Illinois House Speaker Michael Madigan said the state has a long way to go to get out of its current financial hole.
However, he said legislators made a good start last year by cutting Gov. Pat Quinn’s proposed budget by $2 billion.
Madigan made a rare public address to a forum at and outlined some of the fiscal challenges facing the state, but he offered few election year remedies. Tuesday’s event was the fifth annual governmental forum held at Elmhurst College.
Madigan used broad strokes to outline some of the economic concerns facing Illinois, including pension reform, state budget, workers compensation, unemployment and educational reform.
Madigan, a Chicago Democrat, said addressing the state budget is the most difficult task facing the legislature due to limited resources. He said the state has a “huge budget problem,” much of which stems from overspending.
Madigan accepted some of the responsibility for the state’s financial woes. He said the legislature spent more than the state took in during many budget cycles, which led to the state owing millions of dollars in unpaid bills. Madigan has been House Speaker since 1983, with the exception of two years when Lee Daniels, an adjunct faculty member in Elmhurst College's political science department, was speaker. As speaker, Madigan controls what bills come to the House floor, but said he was “one of many” who signed off on overspending.
“There are plenty of legislators from both parties who would rather spend than cut,” Madigan said following the event.
Sen. Kirk Dillard, a Hinsdale Republican, agreed with Madigan that there are numerous state lawmakers who share the blame for the state's economic problems. He said he commends Madigan for shouldering some of the responsibility, but added that Madigan has been the one constant in the Illinois legislature throughout the economic decline.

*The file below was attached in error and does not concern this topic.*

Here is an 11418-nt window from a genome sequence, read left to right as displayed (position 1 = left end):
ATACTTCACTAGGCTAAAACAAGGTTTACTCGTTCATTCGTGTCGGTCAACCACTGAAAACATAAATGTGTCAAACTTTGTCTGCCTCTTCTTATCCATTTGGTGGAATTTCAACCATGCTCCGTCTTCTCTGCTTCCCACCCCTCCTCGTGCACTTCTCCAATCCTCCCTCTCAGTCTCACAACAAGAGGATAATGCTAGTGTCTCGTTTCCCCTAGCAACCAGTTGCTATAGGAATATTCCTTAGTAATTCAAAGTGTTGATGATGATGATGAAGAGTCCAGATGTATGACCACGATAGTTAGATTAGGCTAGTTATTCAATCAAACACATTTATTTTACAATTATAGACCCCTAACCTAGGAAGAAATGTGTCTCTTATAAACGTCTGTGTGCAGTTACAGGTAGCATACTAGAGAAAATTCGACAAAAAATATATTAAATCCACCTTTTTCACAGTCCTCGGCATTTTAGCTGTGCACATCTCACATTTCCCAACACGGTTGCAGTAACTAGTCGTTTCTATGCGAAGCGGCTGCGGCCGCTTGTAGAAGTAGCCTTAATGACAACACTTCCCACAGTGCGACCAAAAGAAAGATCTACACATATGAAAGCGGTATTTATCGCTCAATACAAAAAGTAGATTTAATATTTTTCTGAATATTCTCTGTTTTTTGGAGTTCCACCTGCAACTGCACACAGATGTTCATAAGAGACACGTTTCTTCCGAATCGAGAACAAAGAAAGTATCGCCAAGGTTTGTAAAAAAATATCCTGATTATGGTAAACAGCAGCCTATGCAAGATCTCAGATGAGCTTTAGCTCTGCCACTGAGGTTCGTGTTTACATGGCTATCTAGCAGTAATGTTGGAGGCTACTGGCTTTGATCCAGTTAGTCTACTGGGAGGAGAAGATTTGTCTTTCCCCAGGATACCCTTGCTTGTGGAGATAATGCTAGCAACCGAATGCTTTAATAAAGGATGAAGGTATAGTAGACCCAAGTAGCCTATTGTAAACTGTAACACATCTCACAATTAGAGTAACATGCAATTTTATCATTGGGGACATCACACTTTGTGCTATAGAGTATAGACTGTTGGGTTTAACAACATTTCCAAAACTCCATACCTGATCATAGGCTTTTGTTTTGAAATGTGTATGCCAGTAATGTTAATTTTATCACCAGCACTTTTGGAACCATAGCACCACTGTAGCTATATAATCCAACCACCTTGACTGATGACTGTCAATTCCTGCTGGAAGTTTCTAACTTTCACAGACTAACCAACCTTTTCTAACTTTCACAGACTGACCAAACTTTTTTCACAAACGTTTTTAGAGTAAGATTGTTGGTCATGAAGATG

Illinois currently faces a budget deficit of about $8 billion.
The state’s budget woes contributed to weak economic growth across the region, said Lance Pressl, president of the Chicagoland Chamber of Commerce Foundation. Pressl said the economy in the Chicago region has stagnated as leaders struggle to shift from a manufacturing-based economy to a more innovate and modern economy.
Pressl said a soon-to-be-published study commissioned by the Organization for Economic Cooperation and Development indicated that the only part of the economy to grow in recent years is the public sector. Pressl warned that government cannot be the solution to the state’s economic problems. He said public and private leaders must come together to find solutions to grow the economy.
Elmhurst Mayor Pete DiCianni said those kinds of local partnerships have proven to be cost savers, particularly in social services. He asked Madigan if the legislature would push for more partnerships.
Without committing his support, Madigan said he knows there are plenty of lawmakers who prefer community-based programs.
Madigan said he did not expect to cut local distribution funds, which must be a relief to some local government leaders who lobbied against proposed cuts last year.
Any solution to the state’s budget woes would have to be long-term, Madigan said.
“There’s a limit in how far to raise taxes and how much you can cut,” Madigan said.
In January 2011, the legislature passed a midnight-hour income tax hike that is set to expire in 2015. However, when speaking to reporters after the forum, Madigan would not address whether he would support extending the hike or making it permanent.
Madigan also addressed the state’s woefully underfunded public pension plans and called on local school districts to contribute more to the pension plans. Madigan said the state contributes about $3 billion to the teacher retirement fund, even though they’re not state employees. He said it’s not out of line to ask the districts to pay into the system.
“Why don’t you contribute? These are your employees,” he said.